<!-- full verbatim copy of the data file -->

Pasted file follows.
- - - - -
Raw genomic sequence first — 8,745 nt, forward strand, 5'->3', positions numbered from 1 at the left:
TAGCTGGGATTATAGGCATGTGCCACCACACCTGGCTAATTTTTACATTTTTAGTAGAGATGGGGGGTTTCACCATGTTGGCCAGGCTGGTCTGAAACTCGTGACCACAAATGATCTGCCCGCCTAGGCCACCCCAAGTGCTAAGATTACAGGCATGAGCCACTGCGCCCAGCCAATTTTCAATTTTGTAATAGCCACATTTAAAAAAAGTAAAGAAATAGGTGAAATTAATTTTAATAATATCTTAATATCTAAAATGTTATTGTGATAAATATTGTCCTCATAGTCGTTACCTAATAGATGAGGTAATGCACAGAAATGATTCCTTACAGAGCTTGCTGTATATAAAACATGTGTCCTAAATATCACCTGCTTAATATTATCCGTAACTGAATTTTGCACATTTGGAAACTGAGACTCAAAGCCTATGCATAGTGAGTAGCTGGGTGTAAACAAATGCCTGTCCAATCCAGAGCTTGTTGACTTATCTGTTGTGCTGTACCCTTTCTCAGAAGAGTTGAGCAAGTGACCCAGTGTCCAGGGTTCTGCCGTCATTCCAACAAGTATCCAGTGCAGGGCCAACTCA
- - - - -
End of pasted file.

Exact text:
Raw genomic sequence first — 8,745 nt, forward strand, 5'->3', positions numbered from 1 at the left:
TAGCTGGGATTATAGGCATGTGCCACCACACCTGGCTAATTTTTACATTTTTAGTAGAGATGGGGGGTTTCACCATGTTGGCCAGGCTGGTCTGAAACTCGTGACCACAAATGATCTGCCCGCCTAGGCCACCCCAAGTGCTAAGATTACAGGCATGAGCCACTGCGCCCAGCCAATTTTCAATTTTGTAATAGCCACATTTAAAAAAAGTAAAGAAATAGGTGAAATTAATTTTAATAATATCTTAATATCTAAAATGTTATTGTGATAAATATTGTCCTCATAGTCGTTACCTAATAGATGAGGTAATGCACAGAAATGATTCCTTACAGAGCTTGCTGTATATAAAACATGTGTCCTAAATATCACCTGCTTAATATTATCCGTAACTGAATTTTGCACATTTGGAAACTGAGACTCAAAGCCTATGCATAGTGAGTAGCTGGGTGTAAACAAATGCCTGTCCAATCCAGAGCTTGTTGACTTATCTGTTGTGCTGTACCCTTTCTCAGAAGAGTTGAGCAAGTGACCCAGTGTCCAGGGTTCTGCCGTCATTCCAACAAGTATCCAGTGCAGGGCCAACTCA